The Blue Lagoon geothermal spa is one of the most visited attractions in Iceland. The spa is located in a lava field in Grindavík on the Reykjanes Peninsula, southwestern Iceland. The Blue Lagoon is situated approximately 20 km from the Keflavík International Airport and 39 km from the capital city of Reykjavík, roughly a 20 minute drive from the airport and a 50 minute drive from Reykjavík.
The warm waters are rich in minerals like silica and sulfur and bathing in the Blue Lagoon is reputed to help some people suffering from skin diseases such as psoriasis. The water temperature in the bathing and swimming area of the lagoon averages 37–39 °C. The Blue Lagoon also operates a research and development facility to help find cures for other skin ailments using the mineral-rich water.
The lagoon is a man-made lagoon which is fed by the water output of the nearby geothermal power plant Svartsengi and is renewed every two days. Superheated water is vented from the ground near a lava flow and used to run turbines that generate electricity. After going through the turbines, the steam and hot water passes through a heat exchanger to provide heat for a municipal water heating system. Then the water is fed into the lagoon for recreational and medicinal users to bathe in.
Iceland has a strict code of hygiene and guests are required to shower before bathing.
The rich mineral content is provided by the underground geological layers and pushed up to the surface by the hot water (at about 1.2 MPa (170 psi) pressure and 240 °C temperature) used by the plant. Because of its mineral concentration, water cannot be recycled and must be disposed of in the nearby landscape, a permeable lava field that varies in thickness from 50 cm to 1 meter. The silicate minerals is the primary cause of that water’s milky blue shade. After the minerals have formed a deposit, the water reinfiltrates the ground, but the deposit renders it impermeable over time, hence the necessity for the plant to continuously dig new ponds in the nearby lava field.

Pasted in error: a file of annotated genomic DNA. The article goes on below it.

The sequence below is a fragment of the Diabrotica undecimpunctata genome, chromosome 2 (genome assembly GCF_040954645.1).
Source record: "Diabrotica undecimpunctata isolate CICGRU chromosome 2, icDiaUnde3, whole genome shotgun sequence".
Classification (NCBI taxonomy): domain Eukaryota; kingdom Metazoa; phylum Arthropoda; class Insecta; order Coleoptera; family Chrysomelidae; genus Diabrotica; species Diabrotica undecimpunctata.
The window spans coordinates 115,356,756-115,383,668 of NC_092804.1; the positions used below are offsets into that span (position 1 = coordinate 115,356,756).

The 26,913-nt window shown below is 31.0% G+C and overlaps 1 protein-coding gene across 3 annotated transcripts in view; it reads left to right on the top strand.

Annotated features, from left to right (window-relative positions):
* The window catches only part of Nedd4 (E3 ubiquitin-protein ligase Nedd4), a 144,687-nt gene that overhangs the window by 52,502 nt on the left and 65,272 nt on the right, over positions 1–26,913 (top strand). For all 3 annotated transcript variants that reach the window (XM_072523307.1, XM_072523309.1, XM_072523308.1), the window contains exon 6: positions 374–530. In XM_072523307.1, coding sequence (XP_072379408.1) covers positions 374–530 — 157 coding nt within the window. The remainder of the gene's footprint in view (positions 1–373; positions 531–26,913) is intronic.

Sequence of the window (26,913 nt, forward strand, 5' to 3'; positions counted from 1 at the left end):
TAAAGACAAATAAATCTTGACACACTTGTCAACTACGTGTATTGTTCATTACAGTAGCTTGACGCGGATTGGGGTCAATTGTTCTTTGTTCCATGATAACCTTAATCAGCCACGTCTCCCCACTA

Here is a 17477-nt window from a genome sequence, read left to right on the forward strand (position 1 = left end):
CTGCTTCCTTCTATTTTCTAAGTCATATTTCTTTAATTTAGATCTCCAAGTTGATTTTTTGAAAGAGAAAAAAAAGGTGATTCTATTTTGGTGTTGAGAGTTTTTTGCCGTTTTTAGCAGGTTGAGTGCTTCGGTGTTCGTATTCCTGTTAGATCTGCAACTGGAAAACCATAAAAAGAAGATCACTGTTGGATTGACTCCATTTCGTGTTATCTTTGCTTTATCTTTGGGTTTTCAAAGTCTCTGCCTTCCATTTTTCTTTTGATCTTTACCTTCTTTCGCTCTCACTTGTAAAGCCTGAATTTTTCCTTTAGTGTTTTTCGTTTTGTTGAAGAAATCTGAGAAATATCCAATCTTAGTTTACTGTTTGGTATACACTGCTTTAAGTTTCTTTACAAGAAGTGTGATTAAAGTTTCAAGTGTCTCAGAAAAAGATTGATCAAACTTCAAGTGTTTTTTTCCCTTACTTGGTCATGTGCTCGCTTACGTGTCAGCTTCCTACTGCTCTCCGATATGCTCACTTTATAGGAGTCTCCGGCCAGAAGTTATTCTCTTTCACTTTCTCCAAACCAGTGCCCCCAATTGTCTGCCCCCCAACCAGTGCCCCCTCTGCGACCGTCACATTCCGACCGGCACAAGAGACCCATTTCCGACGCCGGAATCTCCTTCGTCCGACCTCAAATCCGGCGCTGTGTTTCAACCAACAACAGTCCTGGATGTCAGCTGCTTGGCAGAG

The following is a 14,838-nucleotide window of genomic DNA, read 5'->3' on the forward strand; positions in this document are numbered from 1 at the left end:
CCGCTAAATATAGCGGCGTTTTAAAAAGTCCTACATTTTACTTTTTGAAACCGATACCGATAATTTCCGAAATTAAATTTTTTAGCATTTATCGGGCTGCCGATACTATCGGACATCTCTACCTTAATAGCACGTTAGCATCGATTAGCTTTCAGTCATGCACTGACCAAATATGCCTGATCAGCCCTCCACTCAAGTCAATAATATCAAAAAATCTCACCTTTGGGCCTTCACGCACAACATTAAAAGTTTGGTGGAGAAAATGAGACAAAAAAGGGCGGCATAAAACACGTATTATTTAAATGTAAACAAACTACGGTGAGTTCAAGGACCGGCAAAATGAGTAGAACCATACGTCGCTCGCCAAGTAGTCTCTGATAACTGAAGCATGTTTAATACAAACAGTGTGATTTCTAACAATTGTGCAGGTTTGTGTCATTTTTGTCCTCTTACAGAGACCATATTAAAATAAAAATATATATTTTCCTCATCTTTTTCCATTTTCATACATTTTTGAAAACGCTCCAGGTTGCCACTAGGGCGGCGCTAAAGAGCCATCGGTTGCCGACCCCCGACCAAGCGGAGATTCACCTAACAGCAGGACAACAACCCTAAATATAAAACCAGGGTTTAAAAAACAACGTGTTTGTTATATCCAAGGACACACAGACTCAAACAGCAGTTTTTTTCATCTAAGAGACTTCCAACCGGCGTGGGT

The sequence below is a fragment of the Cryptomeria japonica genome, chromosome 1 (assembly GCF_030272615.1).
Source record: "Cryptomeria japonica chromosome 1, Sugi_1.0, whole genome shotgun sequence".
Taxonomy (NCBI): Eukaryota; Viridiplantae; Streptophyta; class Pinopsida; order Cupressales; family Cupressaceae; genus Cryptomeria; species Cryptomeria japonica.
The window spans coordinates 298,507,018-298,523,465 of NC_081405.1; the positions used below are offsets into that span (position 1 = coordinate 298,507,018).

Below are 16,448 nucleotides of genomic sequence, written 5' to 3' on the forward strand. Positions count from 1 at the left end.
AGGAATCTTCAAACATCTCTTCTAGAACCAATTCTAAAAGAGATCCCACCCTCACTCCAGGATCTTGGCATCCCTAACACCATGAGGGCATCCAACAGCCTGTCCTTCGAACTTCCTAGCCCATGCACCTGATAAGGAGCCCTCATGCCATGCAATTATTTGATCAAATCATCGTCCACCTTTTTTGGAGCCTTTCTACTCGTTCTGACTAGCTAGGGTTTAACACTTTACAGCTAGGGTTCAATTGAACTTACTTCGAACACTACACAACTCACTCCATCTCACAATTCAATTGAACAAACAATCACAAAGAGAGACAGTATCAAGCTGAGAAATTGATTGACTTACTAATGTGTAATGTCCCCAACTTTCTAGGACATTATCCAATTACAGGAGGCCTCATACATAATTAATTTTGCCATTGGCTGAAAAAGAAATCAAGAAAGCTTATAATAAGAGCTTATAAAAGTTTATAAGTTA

A small experimental facility is still visible near the plant, where the engineers made decantation tests to evaluate the speed of mineral deposition, which is clearly a limiting factor both to the plant’s rentability and sustainability. Hence, geothermal energy exploitation at this location is not without environmental impact.